Long-term relief work begins in Myanmar

Teams commence new building projects.

A Salvation Army officer visits Dawa Aye Aye, a widow with three children, at her temporary shelter.

Nearly two months after Cyclone Nargis caused over 90,000 casualties and incredible physical destruction in Myanmar, The Salvation Army continues to distribute food, tarpaulins, blankets, and mosquito nets in six locations. Now, the Army is beginning to address long-term needs.

When International Emergency Services worker Damaris Frick met Tidar Saw, she was standing in the wreckage of what used to be her house. Like thousands of other people in Myanmar, Tidar lost everything when the cyclone hit her village. But unlike many others, she is still alive.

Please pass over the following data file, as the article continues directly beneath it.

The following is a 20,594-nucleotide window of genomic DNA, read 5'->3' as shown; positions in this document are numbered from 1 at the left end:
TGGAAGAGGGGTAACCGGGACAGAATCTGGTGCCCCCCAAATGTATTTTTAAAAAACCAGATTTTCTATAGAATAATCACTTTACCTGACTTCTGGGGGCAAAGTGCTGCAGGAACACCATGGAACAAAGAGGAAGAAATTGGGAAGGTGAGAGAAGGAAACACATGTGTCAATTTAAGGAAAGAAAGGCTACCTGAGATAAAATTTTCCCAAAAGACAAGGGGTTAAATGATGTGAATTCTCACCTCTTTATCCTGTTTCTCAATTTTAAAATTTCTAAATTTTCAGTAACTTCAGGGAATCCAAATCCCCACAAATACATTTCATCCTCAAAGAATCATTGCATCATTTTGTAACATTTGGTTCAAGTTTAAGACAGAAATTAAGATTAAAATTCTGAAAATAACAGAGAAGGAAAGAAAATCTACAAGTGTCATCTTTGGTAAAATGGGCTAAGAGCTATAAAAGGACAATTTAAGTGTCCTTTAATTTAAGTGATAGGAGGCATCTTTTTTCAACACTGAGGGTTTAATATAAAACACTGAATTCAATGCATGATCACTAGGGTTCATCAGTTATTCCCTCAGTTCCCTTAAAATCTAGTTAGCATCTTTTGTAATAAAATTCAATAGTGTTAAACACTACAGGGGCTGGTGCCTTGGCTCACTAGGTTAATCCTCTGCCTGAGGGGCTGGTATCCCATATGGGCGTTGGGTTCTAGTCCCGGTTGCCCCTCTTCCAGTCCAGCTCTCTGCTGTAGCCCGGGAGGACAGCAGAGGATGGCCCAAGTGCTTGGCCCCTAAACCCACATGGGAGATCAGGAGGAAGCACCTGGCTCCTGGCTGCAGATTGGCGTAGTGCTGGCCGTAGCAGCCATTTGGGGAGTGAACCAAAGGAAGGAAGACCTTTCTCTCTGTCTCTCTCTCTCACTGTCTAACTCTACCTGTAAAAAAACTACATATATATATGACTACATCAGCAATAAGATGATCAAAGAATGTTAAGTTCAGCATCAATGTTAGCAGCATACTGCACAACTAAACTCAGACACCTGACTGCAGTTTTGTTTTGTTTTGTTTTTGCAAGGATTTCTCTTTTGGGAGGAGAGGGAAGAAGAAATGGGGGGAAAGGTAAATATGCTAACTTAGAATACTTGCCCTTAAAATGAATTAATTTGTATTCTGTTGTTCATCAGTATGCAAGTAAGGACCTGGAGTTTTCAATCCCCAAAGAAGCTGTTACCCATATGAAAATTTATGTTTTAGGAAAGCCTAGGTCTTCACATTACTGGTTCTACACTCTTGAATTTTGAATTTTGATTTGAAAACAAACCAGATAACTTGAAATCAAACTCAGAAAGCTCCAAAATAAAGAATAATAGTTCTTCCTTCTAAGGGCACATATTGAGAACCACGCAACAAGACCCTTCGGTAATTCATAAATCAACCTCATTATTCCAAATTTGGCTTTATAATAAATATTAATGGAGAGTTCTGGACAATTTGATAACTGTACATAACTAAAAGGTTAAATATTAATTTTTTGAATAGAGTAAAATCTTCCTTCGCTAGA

In Tidar’s village a plan to commence a reconstruction project for the 90 destroyed and 57 partially damaged houses will give her a new home. The Salvation Army will provide the materials and, under the supervision of a locally hired builder, families will build their own houses. All new houses will have wooden poles instead of bamboo, which will make them more stable than the ones that were destroyed.

In addition, toilets will be reconstructed along with access to clean drinking water and training in health and hygiene.

There is still much to do for the people affected by Cyclone Nargis and The Salvation Army will continue to provide immediate relief and long-term hope in Myanmar.

Report by International Emergency Services.

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